Brown Bag Lunch Concert Series
The Brown Bag Lunch Concert series is a free concert offered to the public during the lunch hour on the third Tuesday of every month. So, bring your lunch, sit down, and enjoy the show! Featuring local and regional artists as well as national and international artists.
January 21 - Noon to 1:00 p.m.
Dustin Arbuckle and Wayne Long
Dustin Arbuckle and Wayne Long have been making music together for nearly a decade. The two were originally drawn together by their shared fondness for traditional country blues music; they are heavily influenced by artists such as Mississippi John Hurt, Reverend Gary Davis, and Charley Patton. With Long's fluid fingerpicking guitar style and Arbuckle's emotive singing and harmonica playing they capably and earnestly perform a variety of traditional blues and folk songs, in addition to the occasional original tune.
December 17 - Noon to 1:00 p.m.
Great Plains Dulcimer Alliance
The Great Plains Dulcimer Alliance (GPDA) will be presenting Victorian Christmas music played on a variety of string instruments such as the hammered dulcimer, guitar, and mandolin.
Founded in 1982, the Great Plains Dulcimer Alliance has been dedicated to keeping alive the art of playing Hammered and Mountain Dulcimers, acoustic instruments of all types, and the playing of Folk and Traditional music. Members of the GPDA consist of both novice and experienced musicians who enjoy playing and performing traditional American music on an assortment of acoustic instruments including the hammered and mountain dulcimer, guitar, mandolin banjo, autoharp and fiddle. The GPDA has performance groups who offer free concerts several times per month at nursing homes, churches, etc., and during the holiday season play Christmas music at Botanica and Cowtown in Wichita, and now Coutts Museum of Art!
November 19 - Noon to 1:00 p.m.
Suzanne will be presenting a program of Popular and Celtic Harp tunes.
Suzanne Shields is an El Dorado native, who received her musical training at the University of Kansas and Wichita State University. Suzanne has performed for many different types of events as a soloist and with the Wichita Harp Ensemble, a group of folk harpists she founded in 2011. She has released 4 cds, three for solo harp and one for flute and harp.
October 15 - Noon to 1:00 p.m.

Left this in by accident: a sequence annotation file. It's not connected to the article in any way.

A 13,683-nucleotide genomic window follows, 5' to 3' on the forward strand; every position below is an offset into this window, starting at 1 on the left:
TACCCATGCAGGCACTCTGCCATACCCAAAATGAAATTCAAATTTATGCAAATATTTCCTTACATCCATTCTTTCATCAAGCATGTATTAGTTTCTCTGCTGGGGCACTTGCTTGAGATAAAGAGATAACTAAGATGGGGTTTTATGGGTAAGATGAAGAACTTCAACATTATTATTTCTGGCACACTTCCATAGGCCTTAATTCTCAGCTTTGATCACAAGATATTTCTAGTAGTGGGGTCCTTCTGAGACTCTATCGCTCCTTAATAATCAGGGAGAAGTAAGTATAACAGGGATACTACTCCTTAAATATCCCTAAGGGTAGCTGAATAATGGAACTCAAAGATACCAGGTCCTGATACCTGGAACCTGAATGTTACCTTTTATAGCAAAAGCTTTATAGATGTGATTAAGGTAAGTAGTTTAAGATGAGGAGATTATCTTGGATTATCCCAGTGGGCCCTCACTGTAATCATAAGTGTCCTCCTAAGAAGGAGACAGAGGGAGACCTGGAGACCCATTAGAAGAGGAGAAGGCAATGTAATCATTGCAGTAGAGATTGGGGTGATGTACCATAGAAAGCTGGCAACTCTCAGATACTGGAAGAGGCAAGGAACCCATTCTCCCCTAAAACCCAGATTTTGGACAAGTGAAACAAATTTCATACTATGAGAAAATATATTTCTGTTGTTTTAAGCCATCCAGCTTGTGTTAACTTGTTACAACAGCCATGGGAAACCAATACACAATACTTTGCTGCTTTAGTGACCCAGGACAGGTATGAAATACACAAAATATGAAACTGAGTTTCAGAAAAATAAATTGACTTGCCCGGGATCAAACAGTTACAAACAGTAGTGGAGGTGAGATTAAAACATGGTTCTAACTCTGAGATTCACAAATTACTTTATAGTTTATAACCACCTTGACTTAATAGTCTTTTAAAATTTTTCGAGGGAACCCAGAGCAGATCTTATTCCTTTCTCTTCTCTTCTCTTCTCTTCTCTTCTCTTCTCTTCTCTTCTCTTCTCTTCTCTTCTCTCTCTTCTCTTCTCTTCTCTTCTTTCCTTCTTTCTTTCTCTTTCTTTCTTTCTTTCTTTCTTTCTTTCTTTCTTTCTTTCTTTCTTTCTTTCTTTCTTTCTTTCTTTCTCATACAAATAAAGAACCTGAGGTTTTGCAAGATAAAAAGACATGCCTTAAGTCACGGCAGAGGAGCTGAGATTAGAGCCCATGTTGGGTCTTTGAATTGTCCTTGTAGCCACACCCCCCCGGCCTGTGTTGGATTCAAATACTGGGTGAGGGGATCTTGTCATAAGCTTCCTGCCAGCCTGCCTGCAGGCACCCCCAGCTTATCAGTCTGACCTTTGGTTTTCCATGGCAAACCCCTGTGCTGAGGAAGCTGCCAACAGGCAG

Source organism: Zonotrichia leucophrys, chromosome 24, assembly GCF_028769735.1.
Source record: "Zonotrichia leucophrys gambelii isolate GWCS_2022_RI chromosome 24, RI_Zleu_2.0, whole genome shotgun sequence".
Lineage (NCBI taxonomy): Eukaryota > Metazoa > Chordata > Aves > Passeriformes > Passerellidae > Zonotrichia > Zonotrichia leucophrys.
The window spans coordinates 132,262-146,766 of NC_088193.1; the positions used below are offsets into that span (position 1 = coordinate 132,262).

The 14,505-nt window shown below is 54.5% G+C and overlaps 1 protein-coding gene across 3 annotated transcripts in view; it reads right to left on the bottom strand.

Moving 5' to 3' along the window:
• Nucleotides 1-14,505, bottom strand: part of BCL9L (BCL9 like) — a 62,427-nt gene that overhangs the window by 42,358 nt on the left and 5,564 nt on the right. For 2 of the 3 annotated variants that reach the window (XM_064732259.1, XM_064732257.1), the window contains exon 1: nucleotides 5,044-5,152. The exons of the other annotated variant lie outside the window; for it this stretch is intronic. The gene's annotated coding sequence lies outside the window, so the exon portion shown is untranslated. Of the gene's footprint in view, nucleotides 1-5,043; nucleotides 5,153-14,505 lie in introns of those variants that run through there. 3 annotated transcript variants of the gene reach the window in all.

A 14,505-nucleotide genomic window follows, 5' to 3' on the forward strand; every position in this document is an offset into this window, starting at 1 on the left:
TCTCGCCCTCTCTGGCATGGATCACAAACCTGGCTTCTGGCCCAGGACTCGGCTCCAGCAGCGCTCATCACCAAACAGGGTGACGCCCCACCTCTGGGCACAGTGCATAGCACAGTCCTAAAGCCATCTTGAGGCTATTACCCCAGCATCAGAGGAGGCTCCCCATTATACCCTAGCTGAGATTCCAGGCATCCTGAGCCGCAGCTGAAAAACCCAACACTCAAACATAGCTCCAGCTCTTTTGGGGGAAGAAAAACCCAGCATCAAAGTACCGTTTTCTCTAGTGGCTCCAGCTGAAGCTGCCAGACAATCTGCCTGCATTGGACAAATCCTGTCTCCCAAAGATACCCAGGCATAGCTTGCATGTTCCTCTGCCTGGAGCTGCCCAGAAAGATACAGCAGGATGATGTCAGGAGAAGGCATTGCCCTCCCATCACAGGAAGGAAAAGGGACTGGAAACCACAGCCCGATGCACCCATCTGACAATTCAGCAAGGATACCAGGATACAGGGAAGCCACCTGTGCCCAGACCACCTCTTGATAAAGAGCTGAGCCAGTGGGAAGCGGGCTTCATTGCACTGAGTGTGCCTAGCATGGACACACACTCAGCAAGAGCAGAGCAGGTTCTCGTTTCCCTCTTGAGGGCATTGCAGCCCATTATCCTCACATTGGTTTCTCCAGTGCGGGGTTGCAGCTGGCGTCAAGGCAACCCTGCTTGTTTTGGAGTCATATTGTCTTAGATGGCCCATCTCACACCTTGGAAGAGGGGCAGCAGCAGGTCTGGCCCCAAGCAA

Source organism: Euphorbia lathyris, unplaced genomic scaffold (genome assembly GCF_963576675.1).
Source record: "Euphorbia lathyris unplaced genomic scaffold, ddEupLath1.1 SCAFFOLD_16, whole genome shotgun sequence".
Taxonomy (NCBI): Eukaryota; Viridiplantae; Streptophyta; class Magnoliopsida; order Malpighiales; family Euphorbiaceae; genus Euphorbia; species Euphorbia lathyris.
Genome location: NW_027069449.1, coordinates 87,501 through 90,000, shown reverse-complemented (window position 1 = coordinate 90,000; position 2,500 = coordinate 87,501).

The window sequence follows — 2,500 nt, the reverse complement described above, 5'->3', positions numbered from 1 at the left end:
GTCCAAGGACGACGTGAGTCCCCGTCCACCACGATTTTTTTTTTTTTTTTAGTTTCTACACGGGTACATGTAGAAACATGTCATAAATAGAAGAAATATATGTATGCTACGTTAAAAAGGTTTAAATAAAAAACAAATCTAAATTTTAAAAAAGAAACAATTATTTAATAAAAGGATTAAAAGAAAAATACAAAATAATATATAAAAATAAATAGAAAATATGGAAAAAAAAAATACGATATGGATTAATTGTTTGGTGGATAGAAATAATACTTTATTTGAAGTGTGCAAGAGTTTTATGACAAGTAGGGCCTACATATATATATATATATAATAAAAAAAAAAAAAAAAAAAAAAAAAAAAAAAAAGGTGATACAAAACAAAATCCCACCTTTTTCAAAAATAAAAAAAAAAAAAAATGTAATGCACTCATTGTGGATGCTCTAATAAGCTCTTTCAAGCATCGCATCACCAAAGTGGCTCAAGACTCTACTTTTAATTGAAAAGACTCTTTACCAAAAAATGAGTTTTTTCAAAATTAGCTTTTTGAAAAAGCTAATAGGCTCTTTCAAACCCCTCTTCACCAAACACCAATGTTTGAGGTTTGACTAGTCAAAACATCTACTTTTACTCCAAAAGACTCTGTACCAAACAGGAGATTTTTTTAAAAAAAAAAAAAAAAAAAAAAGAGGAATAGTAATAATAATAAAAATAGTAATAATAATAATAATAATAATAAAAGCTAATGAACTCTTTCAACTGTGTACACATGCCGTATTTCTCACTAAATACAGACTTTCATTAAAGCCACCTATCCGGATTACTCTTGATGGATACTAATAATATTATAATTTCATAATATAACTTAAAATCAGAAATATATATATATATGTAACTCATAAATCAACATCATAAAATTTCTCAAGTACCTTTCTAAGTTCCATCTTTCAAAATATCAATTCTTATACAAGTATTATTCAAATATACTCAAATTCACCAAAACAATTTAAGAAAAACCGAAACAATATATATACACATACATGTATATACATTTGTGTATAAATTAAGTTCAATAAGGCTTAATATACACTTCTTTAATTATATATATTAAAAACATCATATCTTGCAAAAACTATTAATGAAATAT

Trevor Stewart grew up in a household with an eclectic record collection. Music from The Beatles, Trinidad, Tchaikovsky, Santana and bossa nova frequently filled the air. He began studying music at the age of eight with piano lessons. What was most appealing to him were the overtones that would rig out when the floor pedals were held down and a big chord was played. "I would come home from school and play these big, long chords at piano when no one else was around" he exclaims "the sound of one big chord brought a sense of peace, an almost other-worldly experience".
With such a profound experience at the piano, the cello seemed more magical "The thought that I could make that sound by pulling a stick over a string was beyond me. I requested one from the orchestra teacher and received a viola by mistake. After realizing the viola was much easier to carry around on the school bus I decided that maybe this really wasn't a mistake after all".
Rap music hit the mainstream on MTV when Trevor was ten. Inspired by the groups at the time, he wrote a number a few songs and sent them to several record companies. Most replied back with one sending many of their own records wanting to hear and see more of the ground. "I was too shy at the time to follow up with the company, but it gave me the confidence to be able to pursue music".
The love of rap and rock music eventually became a love for many different types of music. "At the time, I found pop music limiting. There would be a lot of guitars, drums and vocal. I soon rediscovered that music from different cultures could be so transporting. It opened my imagination to what music can be".
He studied viola and composition at Wichita State University. He soon found an instrument that would change his life. "I found the Chapman Stick online by accident. I immediately knew I had to pursue it, so I ordered it having never played one before". Trevor is one of the very few "Stickists" residing in Kansas.
Trevor's solo performances are often widely eclectic covering many genre's from classical and jazz to rock with original compositions. His concerts often consist of viola and hammered dulcimer on top of live loop recording with the Stick which has the feeling of a full ensemble. In 2016 Trevor toured with Tony Orlando's Great American Christmas.
Primarily performing solo, he has also contributed to various groups and projects such as the Native-American music group Passing Through which was nominated for a Native American Music Award in 2006 and an Indian Summer Music award in 2005. Trevor's playing also appears on the album 'Flood' by Telarc label blues recording artists Moreland and Arbuckle.
The Chapman Stick (R) is a unique musical instrument invented by Emmett Chapman in 1969. It consists of a long fret board with twelve strings spanning a bass and guitar range. Sound is produced when the strings are "tapped" against the frets by the fingers. An electronic pickup is used to amplify the sounds. This new technique allows the musician to use both hands in order to play multiple parts like a piano while having the direct fingers-to-strings control and feel similar to a guitar.